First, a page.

Despite a sunny day climbing in the trees, I’m not quite feeling it today. To put it mildly.
I share the view of every conservation organisation in the UK, I was strongly in support of a vote to Remain in the EU and the result of the referendum has left me shocked and deeply saddened.
Lawton came up with a neat summary of what was needed to enhance our nature reserves in his ‘Making Space for Nature‘ review. This summary was ‘bigger, better and more joined up’. This was targeted at English wildlife sites, but I believe the mantra was also well served by Britain’s place in the EU, not only but perhaps more significantly in our approach to conservation and wild spaces. Many species do not respect country boundaries and require international protection on their migration routes, whilst other rare species find their stronghold on our shores. We have some unique habitats which are important on a continental basis, and these were given the recognition that they rightly deserve.
The overarching EU legislation provided the strongest protection we have for our most endangered species, and our most valuable open spaces. To see this benefit, as well as so many more of the positive aspects of the UK, put in jeapody to a campaign of mis-information and downright xenophobia still has me in shock.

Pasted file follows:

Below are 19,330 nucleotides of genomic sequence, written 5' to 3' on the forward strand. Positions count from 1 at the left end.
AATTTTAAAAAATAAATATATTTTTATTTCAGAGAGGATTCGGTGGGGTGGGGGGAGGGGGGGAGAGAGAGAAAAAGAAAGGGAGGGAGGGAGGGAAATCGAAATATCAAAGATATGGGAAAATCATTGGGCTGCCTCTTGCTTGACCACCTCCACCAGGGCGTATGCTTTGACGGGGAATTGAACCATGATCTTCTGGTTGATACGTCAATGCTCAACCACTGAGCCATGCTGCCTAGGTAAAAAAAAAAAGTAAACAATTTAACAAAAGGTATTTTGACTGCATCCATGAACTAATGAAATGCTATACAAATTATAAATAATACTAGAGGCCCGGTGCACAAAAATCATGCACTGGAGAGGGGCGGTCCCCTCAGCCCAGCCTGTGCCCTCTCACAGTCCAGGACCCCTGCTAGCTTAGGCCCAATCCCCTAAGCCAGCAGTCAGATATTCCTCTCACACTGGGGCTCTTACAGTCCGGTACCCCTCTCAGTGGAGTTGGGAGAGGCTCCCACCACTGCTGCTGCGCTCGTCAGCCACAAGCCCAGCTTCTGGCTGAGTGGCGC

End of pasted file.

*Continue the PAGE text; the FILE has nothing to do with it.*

If we had a green government, of any shade, I could see potential benefits. The Common Agricultural Policy is a significant cause of harm to our native wildlife, as has been extensively demonstrated by George Monbiot amongst others. Freed from the subsidy system which keeps uneconomical land from being allowed to rewild, there could be a real boost to British wildlife. However this current government has demonstrated time and time again that they view protection of the environment as little more than red tape – be this buzzards, badgers, our forests, our renewable energy industry or the bees which keep our entire country alive.
So for Day 24 of #30dayswild, this image feels the most appropriate to share. These beautiful dogroses were flowering ten metres high in an ash I was climbing, scrambling up the branches to bloom in the canopy. There’s a lot of uncertainty ahead, not least for our valuable natural environment but for the hope that England can be the progressive and enlightened country I would be proud to call home. If you’ll excuse the platitude, I rather like this little image of hope.